Why lawyers don’t understand software — the youtube-dl fiasco
The decision taken by Microsoft-owned Github last week to remove youtube-dl from its repositories has angered many in the software community.
The open-source software — which was hosted for free by Github — allows the download of content from websites like YouTube, even where such sites have erected barriers to prevent this — barriers that form part of DRM (digital rights management) measures that help prevent copyright infringement.
The incident was triggered by the Recording Industry Association of America (RIAA), who issued a takedown notice to Github that stated the code had a “clear purpose” of providing users with a means to “reproduce and distribute music videos and sound recordings owned by our member companies without authorization […]”
In the past, the RIAA has issued such notices to prevent Google search results, including materials from sites that are clearly distributing protected content without due payments of royalties.
This notice, however, cites US law, U.S. Code § 1201 – Circumvention of copyright protection systems, a piece of legislation that is being challenged by the Electronic Frontier Foundation in the American courts.
While the takedown request mentions en passant an “issue in the Hamburg Regional Court,” it also describes itself as “a trade association whose member companies create, manufacture or distribute sound recordings representing approximately 85% of all legitimate recorded music consumption in the United States.”
To many observers, especially those not based in North America, it seems anomalous that an American trade association should seek to prevent the distribution of software in a way that affects the other 194 countries in the world negatively as well as its own domestic consumers.
The youtube-dl package is used extensively to capture and archive video and audio content for a variety of reasons: for offline consumption; where internet bandwidth is low; for archival of non-licensed media; and in all probability, in some cases, for the capture and redistribution of copyrighted materials.
On the last issue, the maintainers of the youtube-dl code have been undeniably short-sighted. In addition to the red flag of the package’s very name, the published documentation for the software also uses three pieces of copyrighted material hosted on YouTube as examples for its method of use — albeit only producing a 12-second capture of each.
It’s apparent that the team involved could probably have easily minimized their chances of hoving themselves into the RIAA’s view. Nevertheless, access to what is a highly valuable tool to many media creators, archivists, and administrators, has now been limited — at least theoretically.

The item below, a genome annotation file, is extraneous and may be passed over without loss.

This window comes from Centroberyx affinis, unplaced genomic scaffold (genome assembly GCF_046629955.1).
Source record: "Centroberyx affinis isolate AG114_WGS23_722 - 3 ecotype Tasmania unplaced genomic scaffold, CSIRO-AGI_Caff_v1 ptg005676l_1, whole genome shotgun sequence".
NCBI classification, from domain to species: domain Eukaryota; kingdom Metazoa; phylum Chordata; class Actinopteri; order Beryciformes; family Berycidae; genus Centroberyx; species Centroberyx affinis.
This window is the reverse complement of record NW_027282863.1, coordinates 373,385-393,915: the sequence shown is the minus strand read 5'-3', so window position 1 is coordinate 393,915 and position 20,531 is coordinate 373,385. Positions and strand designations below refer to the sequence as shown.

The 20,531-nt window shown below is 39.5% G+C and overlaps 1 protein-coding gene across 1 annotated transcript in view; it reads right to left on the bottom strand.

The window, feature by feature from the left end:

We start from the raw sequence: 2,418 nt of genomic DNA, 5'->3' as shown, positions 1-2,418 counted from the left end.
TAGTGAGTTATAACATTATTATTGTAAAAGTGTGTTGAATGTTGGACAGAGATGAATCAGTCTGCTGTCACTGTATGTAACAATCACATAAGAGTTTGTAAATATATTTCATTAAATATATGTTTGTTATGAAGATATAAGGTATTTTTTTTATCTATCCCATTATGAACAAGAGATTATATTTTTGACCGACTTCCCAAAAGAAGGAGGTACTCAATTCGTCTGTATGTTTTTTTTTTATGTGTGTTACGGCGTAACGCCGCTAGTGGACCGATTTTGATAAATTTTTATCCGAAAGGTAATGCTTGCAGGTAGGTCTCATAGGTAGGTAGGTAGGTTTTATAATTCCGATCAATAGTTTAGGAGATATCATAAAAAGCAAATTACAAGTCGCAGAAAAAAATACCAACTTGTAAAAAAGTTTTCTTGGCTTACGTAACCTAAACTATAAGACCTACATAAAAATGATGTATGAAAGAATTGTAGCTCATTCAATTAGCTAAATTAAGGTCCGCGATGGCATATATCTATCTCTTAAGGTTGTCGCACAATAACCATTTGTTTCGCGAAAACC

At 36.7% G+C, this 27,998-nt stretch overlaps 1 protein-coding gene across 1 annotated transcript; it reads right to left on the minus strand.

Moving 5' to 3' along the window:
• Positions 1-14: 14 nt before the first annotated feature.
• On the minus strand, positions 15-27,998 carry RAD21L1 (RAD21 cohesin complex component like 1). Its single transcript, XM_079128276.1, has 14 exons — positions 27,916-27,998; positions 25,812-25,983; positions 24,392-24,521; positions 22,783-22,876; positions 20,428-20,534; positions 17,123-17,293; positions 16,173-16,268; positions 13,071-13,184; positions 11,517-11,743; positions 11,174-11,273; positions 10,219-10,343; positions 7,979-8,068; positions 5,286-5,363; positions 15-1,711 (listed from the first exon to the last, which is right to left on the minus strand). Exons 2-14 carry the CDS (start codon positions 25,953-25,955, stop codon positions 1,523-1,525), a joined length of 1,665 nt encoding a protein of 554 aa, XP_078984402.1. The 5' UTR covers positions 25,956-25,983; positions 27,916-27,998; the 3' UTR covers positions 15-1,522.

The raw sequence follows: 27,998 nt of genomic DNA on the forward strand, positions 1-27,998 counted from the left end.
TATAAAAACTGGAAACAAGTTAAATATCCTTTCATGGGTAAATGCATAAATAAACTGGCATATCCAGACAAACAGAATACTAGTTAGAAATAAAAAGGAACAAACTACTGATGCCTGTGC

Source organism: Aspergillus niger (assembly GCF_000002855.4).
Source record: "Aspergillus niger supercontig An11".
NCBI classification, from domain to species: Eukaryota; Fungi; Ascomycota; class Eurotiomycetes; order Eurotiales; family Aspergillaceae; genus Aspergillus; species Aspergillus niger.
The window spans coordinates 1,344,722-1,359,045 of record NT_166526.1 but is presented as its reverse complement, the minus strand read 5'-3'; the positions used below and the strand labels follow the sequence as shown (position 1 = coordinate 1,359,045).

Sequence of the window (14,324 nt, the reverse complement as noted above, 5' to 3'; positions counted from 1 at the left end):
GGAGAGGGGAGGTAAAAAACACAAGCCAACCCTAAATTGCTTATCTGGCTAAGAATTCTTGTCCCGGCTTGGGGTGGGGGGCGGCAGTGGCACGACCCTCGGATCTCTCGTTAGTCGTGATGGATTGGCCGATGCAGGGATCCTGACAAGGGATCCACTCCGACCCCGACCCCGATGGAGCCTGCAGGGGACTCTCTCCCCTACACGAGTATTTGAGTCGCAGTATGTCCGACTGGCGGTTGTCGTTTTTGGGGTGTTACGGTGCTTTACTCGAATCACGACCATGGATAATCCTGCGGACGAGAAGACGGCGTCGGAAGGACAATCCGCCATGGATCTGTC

Go forth and multiply
The nature of open-source software is such that the project, its many variations (or forks, in the FOSS terminology), and projects based on youtube-dl will continue to thrive in the wild.
It seems very unlikely that the RIAA will be able to throw its legal team at every one of those projects that have stemmed from youtube-dl, and the core project itself will naturally continue: the takedown notice was directed at Github, not the developers behind the software in question. youtube-dl itself will also continue, although without its Github repositories.
The irony of the Streisand effect: all the kerfuffle reminded me that youtube-dl exists, and that I wouldn't mind archiving a couple of things.
— Dave Anderson (@dave_universetf) October 26, 2020
What the RIAA action has almost definitely ensured is that the command-line only (read: difficult for non-techies) youtube-dl is now much more widely known and sought-after than two weeks ago. That supposition seems to suggest a trend: the 1999 move by the RIAA against music piracy service Napster caused a huge boom in the distribution and awareness of pirated music until the recording industry found its feet in Spotify, Apple iTunes, Tidal and the like. That particular case was different from last week’s events in that this seems to be the first time the RIAA has used its legal weight against a software tool that may or may not be used illegally.
In that sense, we look forward to Microsoft being asked to stop distributing Word due to its continuous and persistent use in plagiarized high school essays.